16 July 2009

Jack Kerouac, On the Road, 1957

— On the Road swings to the rhythms of 1950s underground America, jazz, sex, generosity, chill dawns and drugs, with Sal Paradise and his hero Dean Moriarty, traveller and mystic, the living epitome of Beat. Now recognized as a modern classic, its American Dream is nearer that of Walt Whitman than Scott Fitzgerald, and it goes racing towards the sunset with unforgettable exuberance, poignancy and autobiographical passion.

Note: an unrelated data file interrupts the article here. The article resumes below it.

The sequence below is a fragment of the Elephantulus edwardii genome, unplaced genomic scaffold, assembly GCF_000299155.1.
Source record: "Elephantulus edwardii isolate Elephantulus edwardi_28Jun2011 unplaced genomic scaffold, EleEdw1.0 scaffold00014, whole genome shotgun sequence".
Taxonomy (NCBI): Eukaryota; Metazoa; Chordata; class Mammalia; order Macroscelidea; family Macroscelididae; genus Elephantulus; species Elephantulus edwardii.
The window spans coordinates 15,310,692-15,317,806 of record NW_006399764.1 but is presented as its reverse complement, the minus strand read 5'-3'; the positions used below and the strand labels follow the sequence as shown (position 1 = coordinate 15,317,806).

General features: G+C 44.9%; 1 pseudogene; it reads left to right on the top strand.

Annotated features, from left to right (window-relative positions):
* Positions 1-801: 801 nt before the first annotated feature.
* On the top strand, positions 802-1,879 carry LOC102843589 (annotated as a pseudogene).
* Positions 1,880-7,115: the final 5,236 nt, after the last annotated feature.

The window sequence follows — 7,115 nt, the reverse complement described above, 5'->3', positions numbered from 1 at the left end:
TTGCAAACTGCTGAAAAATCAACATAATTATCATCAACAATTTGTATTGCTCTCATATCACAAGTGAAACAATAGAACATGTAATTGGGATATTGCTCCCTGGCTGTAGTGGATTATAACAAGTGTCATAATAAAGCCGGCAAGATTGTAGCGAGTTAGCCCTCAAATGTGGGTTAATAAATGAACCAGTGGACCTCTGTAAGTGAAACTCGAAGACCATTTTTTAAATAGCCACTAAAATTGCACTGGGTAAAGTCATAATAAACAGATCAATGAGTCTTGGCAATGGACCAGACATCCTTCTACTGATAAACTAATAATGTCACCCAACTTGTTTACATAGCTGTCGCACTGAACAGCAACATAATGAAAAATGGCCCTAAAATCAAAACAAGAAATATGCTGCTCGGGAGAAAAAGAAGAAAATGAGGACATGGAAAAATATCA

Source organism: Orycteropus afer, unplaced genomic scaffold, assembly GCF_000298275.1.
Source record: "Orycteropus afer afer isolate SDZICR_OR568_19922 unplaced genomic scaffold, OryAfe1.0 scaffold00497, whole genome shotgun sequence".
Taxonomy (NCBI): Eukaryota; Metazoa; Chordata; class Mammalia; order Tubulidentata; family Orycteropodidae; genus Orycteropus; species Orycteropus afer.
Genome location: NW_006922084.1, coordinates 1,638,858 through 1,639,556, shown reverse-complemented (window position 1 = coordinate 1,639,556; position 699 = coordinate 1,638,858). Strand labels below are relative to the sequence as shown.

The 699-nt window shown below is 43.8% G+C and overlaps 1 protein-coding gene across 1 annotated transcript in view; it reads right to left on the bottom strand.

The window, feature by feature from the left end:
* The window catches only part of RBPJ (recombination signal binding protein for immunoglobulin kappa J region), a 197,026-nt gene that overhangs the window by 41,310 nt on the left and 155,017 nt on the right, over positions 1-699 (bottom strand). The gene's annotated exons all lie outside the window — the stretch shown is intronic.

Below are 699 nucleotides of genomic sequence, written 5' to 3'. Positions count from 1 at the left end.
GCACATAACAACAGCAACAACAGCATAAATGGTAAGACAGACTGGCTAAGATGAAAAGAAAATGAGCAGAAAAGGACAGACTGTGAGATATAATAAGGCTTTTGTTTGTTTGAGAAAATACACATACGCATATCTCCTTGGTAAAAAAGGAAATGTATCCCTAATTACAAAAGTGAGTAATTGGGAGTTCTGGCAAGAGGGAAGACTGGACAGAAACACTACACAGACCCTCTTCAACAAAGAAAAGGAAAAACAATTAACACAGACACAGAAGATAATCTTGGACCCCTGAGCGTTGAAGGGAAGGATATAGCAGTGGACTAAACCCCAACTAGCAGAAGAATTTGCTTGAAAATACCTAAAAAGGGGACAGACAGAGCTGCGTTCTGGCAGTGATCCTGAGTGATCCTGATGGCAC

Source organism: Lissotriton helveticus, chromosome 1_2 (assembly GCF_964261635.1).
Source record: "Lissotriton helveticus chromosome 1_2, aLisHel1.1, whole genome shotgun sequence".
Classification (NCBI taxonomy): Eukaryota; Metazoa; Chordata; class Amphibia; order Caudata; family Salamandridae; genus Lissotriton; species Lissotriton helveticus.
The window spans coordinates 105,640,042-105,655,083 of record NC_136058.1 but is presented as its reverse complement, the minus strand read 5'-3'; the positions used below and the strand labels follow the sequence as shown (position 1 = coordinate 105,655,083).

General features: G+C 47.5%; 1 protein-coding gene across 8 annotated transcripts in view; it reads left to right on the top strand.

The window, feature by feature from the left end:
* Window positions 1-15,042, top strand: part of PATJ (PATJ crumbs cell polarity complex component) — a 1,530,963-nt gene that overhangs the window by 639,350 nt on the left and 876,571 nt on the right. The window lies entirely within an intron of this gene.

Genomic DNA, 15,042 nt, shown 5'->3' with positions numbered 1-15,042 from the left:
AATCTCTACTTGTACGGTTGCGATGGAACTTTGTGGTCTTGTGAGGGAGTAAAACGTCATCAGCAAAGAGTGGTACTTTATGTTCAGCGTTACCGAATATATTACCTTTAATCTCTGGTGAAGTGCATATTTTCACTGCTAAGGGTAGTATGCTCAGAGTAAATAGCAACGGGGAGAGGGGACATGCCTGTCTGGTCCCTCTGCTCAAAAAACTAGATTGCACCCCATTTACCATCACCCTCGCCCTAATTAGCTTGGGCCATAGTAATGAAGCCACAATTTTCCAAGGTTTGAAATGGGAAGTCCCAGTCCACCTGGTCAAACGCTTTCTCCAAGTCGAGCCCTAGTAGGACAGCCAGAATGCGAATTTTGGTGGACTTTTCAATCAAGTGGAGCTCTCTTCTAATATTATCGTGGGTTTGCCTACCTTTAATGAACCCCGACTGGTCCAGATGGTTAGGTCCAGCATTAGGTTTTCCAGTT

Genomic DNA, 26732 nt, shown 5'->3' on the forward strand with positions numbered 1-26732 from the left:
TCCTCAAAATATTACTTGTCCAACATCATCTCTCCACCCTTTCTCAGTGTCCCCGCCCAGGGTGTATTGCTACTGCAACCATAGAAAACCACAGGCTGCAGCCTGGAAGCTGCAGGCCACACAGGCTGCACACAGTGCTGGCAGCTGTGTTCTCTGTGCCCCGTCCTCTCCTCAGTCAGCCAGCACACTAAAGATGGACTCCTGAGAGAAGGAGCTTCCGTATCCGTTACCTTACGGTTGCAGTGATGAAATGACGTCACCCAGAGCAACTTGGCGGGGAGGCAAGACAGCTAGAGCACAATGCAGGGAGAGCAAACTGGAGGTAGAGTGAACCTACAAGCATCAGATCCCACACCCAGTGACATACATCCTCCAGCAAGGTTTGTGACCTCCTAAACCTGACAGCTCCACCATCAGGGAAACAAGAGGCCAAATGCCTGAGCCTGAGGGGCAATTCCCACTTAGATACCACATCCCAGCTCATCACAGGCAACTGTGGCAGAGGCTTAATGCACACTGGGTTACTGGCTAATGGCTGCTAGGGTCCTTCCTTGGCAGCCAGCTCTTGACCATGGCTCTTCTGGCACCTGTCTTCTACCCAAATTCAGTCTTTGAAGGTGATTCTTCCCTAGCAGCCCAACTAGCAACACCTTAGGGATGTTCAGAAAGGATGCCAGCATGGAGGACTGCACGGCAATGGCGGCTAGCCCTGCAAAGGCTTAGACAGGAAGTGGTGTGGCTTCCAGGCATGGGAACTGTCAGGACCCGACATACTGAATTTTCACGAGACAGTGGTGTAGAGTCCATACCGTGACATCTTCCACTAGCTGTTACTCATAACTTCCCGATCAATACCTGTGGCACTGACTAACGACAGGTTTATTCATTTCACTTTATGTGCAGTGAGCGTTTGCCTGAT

The big deal about On the Road was mostly lost on me when I read it back in the 1970s, at a time when its prominent reputation meant it should have made much more of an impact. After a recent second reading and having since learned more about Kerouac I can understand what set him off on his road back and forth across the US but the excess of stimulants still leaves this reader non-plussed. Neal Cassady, incarnated here as Dean Moriarty and being both the heart and tao of the book and the whole Beat Generation, was the focus around whom the more observant Kerouac bracketed his own search in the character of Sal Paradise. There are some great passages and the last trip into Mexico feels like an encore to an already epic story, the whole of which is written in rather sentimental style compared to his later ‘stream of consciousness’ approach. I still think he was intellectually lazy in comparison to Burroughs or Ginsberg but On the Road – or more specifically Dean Moriarty himself – still takes you on a fast and thrill-seeking ride, the impetus of which is hard to shake off.  PY


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